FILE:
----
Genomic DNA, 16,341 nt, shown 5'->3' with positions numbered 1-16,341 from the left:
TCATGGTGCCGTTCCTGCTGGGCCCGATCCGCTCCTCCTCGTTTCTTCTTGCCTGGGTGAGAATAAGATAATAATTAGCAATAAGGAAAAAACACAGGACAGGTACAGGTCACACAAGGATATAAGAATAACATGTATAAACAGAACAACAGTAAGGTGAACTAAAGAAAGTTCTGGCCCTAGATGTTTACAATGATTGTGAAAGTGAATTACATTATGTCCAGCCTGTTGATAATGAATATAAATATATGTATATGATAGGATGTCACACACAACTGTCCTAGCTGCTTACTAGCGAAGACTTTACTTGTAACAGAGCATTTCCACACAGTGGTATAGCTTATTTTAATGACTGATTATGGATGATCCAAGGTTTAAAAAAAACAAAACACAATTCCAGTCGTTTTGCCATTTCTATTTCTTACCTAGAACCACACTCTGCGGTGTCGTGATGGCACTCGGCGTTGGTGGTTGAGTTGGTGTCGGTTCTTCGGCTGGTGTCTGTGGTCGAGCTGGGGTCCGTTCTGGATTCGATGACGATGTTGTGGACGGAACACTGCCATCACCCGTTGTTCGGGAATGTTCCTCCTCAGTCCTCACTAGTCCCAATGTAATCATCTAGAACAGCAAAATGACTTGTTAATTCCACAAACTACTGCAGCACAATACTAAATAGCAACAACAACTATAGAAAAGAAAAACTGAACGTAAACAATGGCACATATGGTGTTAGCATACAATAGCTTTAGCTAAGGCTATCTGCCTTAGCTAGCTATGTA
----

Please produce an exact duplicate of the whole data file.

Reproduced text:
Genomic DNA, 16,341 nt, shown 5'->3' with positions numbered 1-16,341 from the left:
TCATGGTGCCGTTCCTGCTGGGCCCGATCCGCTCCTCCTCGTTTCTTCTTGCCTGGGTGAGAATAAGATAATAATTAGCAATAAGGAAAAAACACAGGACAGGTACAGGTCACACAAGGATATAAGAATAACATGTATAAACAGAACAACAGTAAGGTGAACTAAAGAAAGTTCTGGCCCTAGATGTTTACAATGATTGTGAAAGTGAATTACATTATGTCCAGCCTGTTGATAATGAATATAAATATATGTATATGATAGGATGTCACACACAACTGTCCTAGCTGCTTACTAGCGAAGACTTTACTTGTAACAGAGCATTTCCACACAGTGGTATAGCTTATTTTAATGACTGATTATGGATGATCCAAGGTTTAAAAAAAACAAAACACAATTCCAGTCGTTTTGCCATTTCTATTTCTTACCTAGAACCACACTCTGCGGTGTCGTGATGGCACTCGGCGTTGGTGGTTGAGTTGGTGTCGGTTCTTCGGCTGGTGTCTGTGGTCGAGCTGGGGTCCGTTCTGGATTCGATGACGATGTTGTGGACGGAACACTGCCATCACCCGTTGTTCGGGAATGTTCCTCCTCAGTCCTCACTAGTCCCAATGTAATCATCTAGAACAGCAAAATGACTTGTTAATTCCACAAACTACTGCAGCACAATACTAAATAGCAACAACAACTATAGAAAAGAAAAACTGAACGTAAACAATGGCACATATGGTGTTAGCATACAATAGCTTTAGCTAAGGCTATCTGCCTTAGCTAGCTATGTA